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Annan wants UNCHR abolished

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Last updated on: April 08, 2005 18:24 IST

United Nations Secretary General Kofi Annan on Thursday urged member-states to reach an agreement on the abolition of the UN Commission on Human Rights to replace it with a smaller Human Rights Council.

Annan was addressing the 61st session of the Commission on Human Rights at Palais des Nations in Geneva.

The establishment of the new council, he said, was necessary to protect the image of the United Nations. He said the "declining credibility of UNCHR has cast a shadow on the reputation of the UN system as a whole, and any piecemeal reform would not be enough."

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Annan had made this proposal in a report called "In Larger Freedom" released in New York in March.

However, he elaborated his arguments and explained the need for the abolition of the present commission for the first time on Thursday.

Annan addressed the packed auditorium for about 15 minutes. The meeting was attended by the High Commissioner of UNCHR, Louise Arbour, chairman of the ongoing session Makarim Wibisono, ambassadors of almost all the 53 member-states of the UN, international rights groups and journalists.

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Reading out a written speech in English, he said: "I urge member-states to reach early agreement in principle to establish a Human Rights Council. They can then turn to the details of its size, composition and mandate; its relationship with other UN bodies; and how to retain the best of the existing mechanisms."

Annan said the current body has some "notable strengths" but its "ability to perform its tasks has been overtaken by new needs, and undermined by the politicisation of its sessions and the selectivity of its work."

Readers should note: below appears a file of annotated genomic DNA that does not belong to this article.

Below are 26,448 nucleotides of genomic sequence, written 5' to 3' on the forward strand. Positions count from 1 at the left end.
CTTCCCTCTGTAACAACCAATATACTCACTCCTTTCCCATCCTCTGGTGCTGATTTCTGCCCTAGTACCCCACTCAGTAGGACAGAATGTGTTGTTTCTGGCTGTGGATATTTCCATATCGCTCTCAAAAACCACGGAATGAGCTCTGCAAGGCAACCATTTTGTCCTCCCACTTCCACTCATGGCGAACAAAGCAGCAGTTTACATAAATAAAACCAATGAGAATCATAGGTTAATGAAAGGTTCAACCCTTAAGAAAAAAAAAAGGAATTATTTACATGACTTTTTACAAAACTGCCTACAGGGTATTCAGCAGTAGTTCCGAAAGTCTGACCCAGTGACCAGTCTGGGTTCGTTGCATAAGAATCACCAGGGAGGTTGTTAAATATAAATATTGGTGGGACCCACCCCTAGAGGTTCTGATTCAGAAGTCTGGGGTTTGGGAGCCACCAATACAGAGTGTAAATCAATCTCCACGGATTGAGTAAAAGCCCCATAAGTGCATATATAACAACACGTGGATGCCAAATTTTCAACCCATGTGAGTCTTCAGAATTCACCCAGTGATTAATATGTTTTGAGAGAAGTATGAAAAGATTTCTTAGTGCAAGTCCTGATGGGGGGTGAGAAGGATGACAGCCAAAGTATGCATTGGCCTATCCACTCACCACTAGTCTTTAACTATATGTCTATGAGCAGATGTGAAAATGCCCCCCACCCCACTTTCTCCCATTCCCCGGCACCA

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"A Human Rights Council would offer a fresh start." He called this proposal as "most dramatic."

He said the new body should have status, authority and capability commensurate with the importance of its work.

Unlike the current practice in which the commission meets annually for six weeks in March-April, Annan suggested that the new council would work throughout the year and have "explicitly defined function as a chamber of peer review."

The most important point of the new council is that it would be smaller than the current commission and would have only select members.

At present all 53 member-states of UN are the members of the commission. These members include countries that have been alleged with gross human rights violations.

Experts and observers have been questioning how can the commission have such countries in its ambit who do not follow the basic principles of citizens' rights.

Annan has proposed that the General Assembly will elect the members of the new council by two-third majority.

This, according to him, would make the council more representative and devoid of the violators of human rights. It will also enable the council to take action against them if found guilty.

Experts and observers have said that the current commission has become a place of "power game."

Rich and powerful countries are able to form groups and gain support of other states to get a favourable resolution passed. Influential nations use their might to corner smaller and poor nations.

For example, United States has been accused of torturing prisoners in Iraq, Cuba and Afghanistan. Similarly, China has been accused to torturing minority Falun Gong followers and Uighurs.

But no scrutiny or strict resolutions against them have been proposed at the ongoing session of the commission. However, smaller states are always under the monitoring of the UN.

Without naming any country, Annan said: "Nobody has a monopoly on human rights virtue. Abuses are found in rich countries as well as poor."

He proposed that under the new system "every nember could come up for review on a periodic basis." In his speech, Annan emphasised by repeating twice that the main task of the council would be to "evaluate the fulfilment by all states of all their human rights obligations."

He praised the commission's work in the last 60 years, but urged for a complete change in the existing structure to meet new challenges. Annan said: "The era of declaration is now giving way to an ear of implementation."

He asked the High Commissioner to submit a report on the UNCHR by May 20, 2005.

Acknowledging the shortcomings of the UN system, he said: "The gap between what we seem to promise and what we actually deliver, has grown…Our constituents will not understand and accept any excuse if we fail to act. So let us show them that we understand what is at stake."

Ehtasham Khan in Geneva